When Mr. France took over as president in 1972, the sport was on the brink of a brand new era. R.J. Reynolds Tobacco Company, through its Winston brand of cigarettes, had signed on to sponsor the sport's top series a year earlier when tobacco advertising was banned from television.

    What was later renamed the Winston Cup Series ran its last race on a dirt track in 1971 and, in 1972, streamlined its schedule to run only on tracks one-half mile or longer. After running 48 races in 1971, the schedule was cut to 31 the following year and hasn't been higher than the current number of 36 events since.

    For the first time in 1976, Winston Cup topped all other American racing series in attendance with 1.4 million fans, and it has remained at the top of that list ever since. Current annual attendance is estimated at more than 6 million. The sport has also emerged as a top-tier television product and has seen remarkable growth in its merchandising business and corporate sponsorships of its tracks and teams.

    Mr. France was once described in an article in "New Yorker" magazine as "an American hybrid -- the second-generation self-made man. …Although he knows kings, presidents, CEOs, and movie stars, he is not impressed by glamour. Left to himself, he's a profane and down-to-earth old salt who likes to ride on his boat, fish, and eat hot dogs."

    Mr. France suffered a mild heart attack while attending a NASCAR exhibition race in Japan in 1997. He was diagnosed with cancer in 1999 and in 2001 he had heart surgery and hip surgery.

    "On average, I feel pretty good," he once quipped. "It's like if you put your feet in a deep freezer and your head in a microwave oven, on average you feel pretty good. …I like to consider myself pragmatic. I don't think it's any secret that everybody has to go sometime. It's just a question of when. You just have to take things as they unfold."

    During one hospital stay in Daytona, he checked in under the pseudonym of Bob Wayne, which was the name of actor John Wayne's brother.

    His father, called "Big Bill" because he stood 6-foot-5, ruled the sport with his intimidating presence. Mr. France never left much doubt who was really in charge, either. When asked why NASCAR was sometimes quick to change its rules to "level the playing field" among manufacturers, Mr. France said he didn't see any reason to live with an "antiquated" rule. "We're not going to live with a mistake," he said.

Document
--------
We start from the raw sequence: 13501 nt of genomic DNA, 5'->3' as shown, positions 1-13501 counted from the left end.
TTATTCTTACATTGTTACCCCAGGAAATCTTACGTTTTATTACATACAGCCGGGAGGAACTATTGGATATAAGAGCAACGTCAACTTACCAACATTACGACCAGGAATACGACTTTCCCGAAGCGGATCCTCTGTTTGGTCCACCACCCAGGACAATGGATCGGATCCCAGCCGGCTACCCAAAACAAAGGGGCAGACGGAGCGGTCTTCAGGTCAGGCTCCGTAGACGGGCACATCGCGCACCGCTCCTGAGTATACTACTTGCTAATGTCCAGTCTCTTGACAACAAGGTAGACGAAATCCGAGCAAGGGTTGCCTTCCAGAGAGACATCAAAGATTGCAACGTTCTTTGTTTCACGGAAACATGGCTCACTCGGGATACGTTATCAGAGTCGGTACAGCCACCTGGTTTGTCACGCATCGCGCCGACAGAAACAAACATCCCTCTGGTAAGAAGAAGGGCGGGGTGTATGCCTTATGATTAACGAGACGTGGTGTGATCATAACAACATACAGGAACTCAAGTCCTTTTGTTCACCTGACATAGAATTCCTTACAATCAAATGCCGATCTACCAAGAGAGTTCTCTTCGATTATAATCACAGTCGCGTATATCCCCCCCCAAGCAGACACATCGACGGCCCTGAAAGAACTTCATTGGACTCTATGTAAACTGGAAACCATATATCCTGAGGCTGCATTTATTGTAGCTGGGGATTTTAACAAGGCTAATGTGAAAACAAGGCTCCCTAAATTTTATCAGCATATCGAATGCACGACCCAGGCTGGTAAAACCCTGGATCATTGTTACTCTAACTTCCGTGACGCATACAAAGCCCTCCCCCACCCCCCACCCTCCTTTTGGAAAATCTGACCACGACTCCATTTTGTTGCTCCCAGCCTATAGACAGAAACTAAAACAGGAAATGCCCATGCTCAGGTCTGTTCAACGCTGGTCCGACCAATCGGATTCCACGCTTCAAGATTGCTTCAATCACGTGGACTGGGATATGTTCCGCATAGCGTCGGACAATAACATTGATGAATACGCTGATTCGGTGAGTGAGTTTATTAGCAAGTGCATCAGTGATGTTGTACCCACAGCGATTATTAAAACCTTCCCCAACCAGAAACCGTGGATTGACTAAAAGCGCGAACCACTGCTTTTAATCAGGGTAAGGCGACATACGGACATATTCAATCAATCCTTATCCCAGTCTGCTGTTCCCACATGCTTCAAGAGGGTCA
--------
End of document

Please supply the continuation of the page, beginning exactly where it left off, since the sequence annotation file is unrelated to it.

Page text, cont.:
Seven-time champion Richard Petty described "Big Bill" and his son as "two different cats."

    "You could talk to Senior all day long and then he'd do what he intended to do in the first place," Petty said. "Junior, you can talk to and he'll listen to you. He'll talk to some other cats too, and he'll weigh the pros and cons and then make his decision."

    Mr. France and Bruton Smith, owner of Lowe's Motor Speedway and several other tracks and chairman of Speedway Motorsports Inc., were sometimes bitter rivals. They clashed most publicly over Smith's desire to get a second Nextel Cup date for the track he built near Fort Worth, Texas.

    "Bruton, when he opens his mouth, sometimes sounds constipated," Mr. France once said during that disagreement, which was ulitmately resolved as part of the settlement of a lawsuit brought by an SMI stockholder.

    "I forgave him for that," Smith said of France's comment. "Sometimes people speak and they maybe didn't have their brain engaged."

    Mr. France once referred to NASCAR's fans as "the people (who) win wars for America."

    "The folks who love NASCAR, who follow the sport with commitment, who have even bought into the unique NASCAR lifestyle, are hard to put a label on," he told the Associated Press Sports Editors convention in 1998. "They're young and old. Male and female. Affluent and modest. From big cities and small towns. Hailing from North, South, East and West. They're a true cross-section of America.

    "The way we see it, about the only label you can put on them is that they all share such a great love for this essentially American sport. Their excitement is the sound of race car engines roaring to life. Their passion is watching finely-tuned men and machines break new barriers of speed and achievement. Their heroes are the guys strapped into the driver's seat, tearing around that race track at breathtaking speeds."

    In that same speech, France said a woman had recently asked him if the growth the sport had enjoyed under his watch had just merely happened.